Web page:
The bad news first.
Conservative language creeping into doctrinal talks: I am getting increasingly annoyed that though ALL political extremism is decried, it is really only specifically liberal ideas that get pointed out as “evil.” For example, Elder Ellis talked about the dole being evil. This is nearly a direct quote from a talk given many years ago by President Benson. But my question is, what does he even mean by that? In the United States, the “dole” is a rather outdated term. And while still used in other places (and with plenty of problems) what does he mean by that to a largely American, English-speaking audience? WIC? Unemployment benefits? Medicaid? Elder Ellis’ talk was very good, and I understand and believe in the doctrine he was trying to express—personal responsibility is important and we must do all we can to take care of ourselves and our families and others. But people hear what they want, and to many people a “dole” means different things. I am concerned that when an elder of the Church says something like this over the pulpit, then many people think less about the doctrine behind the statement and instead use it to bolster political opinions that are outside the realm of doctrine. The term “secularism” took a beating again. Elder Oaks used “political correctness” as his example. Again, I understand and agree with the underlying point—that we must be very careful about using language that waters down truth to the place where it ceases to have meaning. But he can’t really mean that he would prefer people to say “faggot” to “homosexuality” when it is necessary to use this kind of descriptive term. I am sorry to be so blunt, but political correctness is sometimes about using more precise, not to mention kinder, language. I don’t see how this is a bad thing.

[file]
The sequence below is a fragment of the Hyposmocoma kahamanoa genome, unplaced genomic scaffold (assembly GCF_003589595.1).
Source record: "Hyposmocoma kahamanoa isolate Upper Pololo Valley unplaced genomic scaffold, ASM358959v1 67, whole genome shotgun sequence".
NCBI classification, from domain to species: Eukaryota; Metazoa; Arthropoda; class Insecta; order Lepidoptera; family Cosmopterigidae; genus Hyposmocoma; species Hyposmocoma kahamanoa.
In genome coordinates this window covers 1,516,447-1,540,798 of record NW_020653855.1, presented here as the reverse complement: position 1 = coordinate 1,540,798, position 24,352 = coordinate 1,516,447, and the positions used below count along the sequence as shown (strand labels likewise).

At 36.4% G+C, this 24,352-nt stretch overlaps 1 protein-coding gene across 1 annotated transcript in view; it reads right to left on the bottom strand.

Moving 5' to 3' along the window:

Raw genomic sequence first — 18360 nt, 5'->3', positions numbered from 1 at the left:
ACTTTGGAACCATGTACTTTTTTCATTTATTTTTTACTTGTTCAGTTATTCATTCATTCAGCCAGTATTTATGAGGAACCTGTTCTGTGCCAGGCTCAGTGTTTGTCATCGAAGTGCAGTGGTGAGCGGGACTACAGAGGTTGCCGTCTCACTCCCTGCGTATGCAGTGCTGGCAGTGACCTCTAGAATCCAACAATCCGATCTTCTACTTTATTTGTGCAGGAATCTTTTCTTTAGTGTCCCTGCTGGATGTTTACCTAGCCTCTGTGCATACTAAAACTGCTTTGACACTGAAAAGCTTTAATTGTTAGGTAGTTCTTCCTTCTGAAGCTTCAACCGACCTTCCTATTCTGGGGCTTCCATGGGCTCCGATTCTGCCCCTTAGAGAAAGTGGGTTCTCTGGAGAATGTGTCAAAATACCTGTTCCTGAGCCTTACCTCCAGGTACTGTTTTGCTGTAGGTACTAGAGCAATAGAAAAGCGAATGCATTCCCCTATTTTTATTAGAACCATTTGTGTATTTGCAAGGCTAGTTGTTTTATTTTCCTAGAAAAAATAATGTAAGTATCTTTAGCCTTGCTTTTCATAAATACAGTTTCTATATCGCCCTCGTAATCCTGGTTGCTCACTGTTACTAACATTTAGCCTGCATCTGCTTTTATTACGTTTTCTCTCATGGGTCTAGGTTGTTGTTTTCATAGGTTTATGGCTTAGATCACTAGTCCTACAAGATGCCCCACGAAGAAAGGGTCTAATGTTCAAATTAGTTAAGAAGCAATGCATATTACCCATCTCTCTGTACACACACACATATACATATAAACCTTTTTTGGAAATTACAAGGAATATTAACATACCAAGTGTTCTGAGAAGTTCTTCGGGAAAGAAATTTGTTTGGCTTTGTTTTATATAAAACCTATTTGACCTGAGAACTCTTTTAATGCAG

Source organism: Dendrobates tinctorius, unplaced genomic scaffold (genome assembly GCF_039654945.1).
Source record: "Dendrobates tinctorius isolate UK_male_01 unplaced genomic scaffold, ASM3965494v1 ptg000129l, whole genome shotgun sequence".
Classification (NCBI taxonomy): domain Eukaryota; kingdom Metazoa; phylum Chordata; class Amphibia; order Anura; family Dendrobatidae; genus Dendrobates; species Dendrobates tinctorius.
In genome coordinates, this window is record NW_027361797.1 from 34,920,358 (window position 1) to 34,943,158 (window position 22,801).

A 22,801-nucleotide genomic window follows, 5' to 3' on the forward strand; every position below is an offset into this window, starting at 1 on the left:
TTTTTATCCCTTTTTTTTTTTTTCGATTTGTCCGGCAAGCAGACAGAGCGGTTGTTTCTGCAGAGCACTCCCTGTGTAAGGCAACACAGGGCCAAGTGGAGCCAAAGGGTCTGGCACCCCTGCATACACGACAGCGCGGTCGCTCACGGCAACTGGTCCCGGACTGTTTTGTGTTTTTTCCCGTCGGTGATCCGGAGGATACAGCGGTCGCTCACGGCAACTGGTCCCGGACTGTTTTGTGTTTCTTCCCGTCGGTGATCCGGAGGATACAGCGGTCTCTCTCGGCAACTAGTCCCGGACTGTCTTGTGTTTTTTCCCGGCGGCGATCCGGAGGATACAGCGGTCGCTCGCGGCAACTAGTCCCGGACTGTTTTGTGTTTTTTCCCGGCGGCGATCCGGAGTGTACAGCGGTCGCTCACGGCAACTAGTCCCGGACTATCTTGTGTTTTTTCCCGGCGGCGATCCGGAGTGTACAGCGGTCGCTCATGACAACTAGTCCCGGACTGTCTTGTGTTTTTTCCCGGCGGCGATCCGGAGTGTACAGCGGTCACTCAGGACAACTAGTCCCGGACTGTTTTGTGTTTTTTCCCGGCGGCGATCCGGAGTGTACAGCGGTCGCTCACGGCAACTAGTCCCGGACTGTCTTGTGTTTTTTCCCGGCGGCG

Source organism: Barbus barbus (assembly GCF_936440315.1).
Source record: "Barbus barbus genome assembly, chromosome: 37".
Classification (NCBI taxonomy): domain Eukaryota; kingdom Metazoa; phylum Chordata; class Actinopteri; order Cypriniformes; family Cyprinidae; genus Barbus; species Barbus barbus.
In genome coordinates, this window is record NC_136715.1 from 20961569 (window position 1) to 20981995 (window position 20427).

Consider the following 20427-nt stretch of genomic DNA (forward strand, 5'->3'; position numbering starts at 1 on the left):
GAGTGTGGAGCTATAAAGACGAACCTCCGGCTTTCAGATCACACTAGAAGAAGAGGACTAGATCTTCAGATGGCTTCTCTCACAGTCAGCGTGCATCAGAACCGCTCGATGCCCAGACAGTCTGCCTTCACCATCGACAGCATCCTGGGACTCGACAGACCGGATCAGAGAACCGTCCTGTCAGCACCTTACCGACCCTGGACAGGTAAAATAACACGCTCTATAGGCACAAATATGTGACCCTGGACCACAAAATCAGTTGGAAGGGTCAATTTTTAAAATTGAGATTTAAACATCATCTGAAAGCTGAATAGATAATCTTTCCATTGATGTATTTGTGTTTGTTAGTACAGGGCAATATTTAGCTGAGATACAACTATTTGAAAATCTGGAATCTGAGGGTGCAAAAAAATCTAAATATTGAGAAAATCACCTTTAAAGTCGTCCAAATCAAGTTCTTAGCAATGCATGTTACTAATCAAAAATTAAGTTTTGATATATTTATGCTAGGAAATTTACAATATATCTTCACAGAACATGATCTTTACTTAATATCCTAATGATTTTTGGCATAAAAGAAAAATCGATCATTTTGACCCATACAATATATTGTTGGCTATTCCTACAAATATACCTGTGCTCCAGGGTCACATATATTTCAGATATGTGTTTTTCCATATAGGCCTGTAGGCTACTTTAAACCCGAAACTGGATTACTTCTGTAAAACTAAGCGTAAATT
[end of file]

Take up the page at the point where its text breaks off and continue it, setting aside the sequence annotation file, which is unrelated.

I was grateful for the ending on a high note with President Monson. He is a very positive, and optimistic person. I didn’t have this impression from all the talks. In fact, I didn’t want to leave my house this morning. There is always so much talk about the evil OUT THERE. When examples of this evil are given they are nearly always related to chastity. I don’t argue about this being a problem, but I think there are other deeply disturbing trends in LDS culture that don’t get enough traction—greed, money and success equating to the same thing, covetousness, forms of idol worship. While sexual sins can be egregiously damaging, particularly to self, these other sins destroy our ability to be kind to others, the hallmark of any person trying to follow the Savior.
This second is less about conference and more about rhetoric observed outside conference. I was really discouraged to hear so much negative language from members of the Church toward other members of the Church regarding women’s issues. I think this rhetoric has gone both ways. The Mormon Feminists need to be careful about deliberately sowing discontent where none currently exists, and those less inclined toward the feminists need to be careful about ostracizing them and speaking in harsh judgement. I have been shocked to read some incredibly uncharitable comments from people within in the Church insisting that such sexist cultural practices don’t happen; these types of comments serve more to reinforce grievances than to address them.
But lots of good news.
Elder Holland’s talk was, again, amazing. The poor man has really put a lot of pressure on himself, but he keeps delivering. His talk is one that I will think back on in months to come. I loved that he validated the asking of questions, but from his talk, I felt so strongly that I need to be asking questions because I’m genuinely seeking answers and not just being contentious. This is something I want to diligently seek to work on in the coming weeks.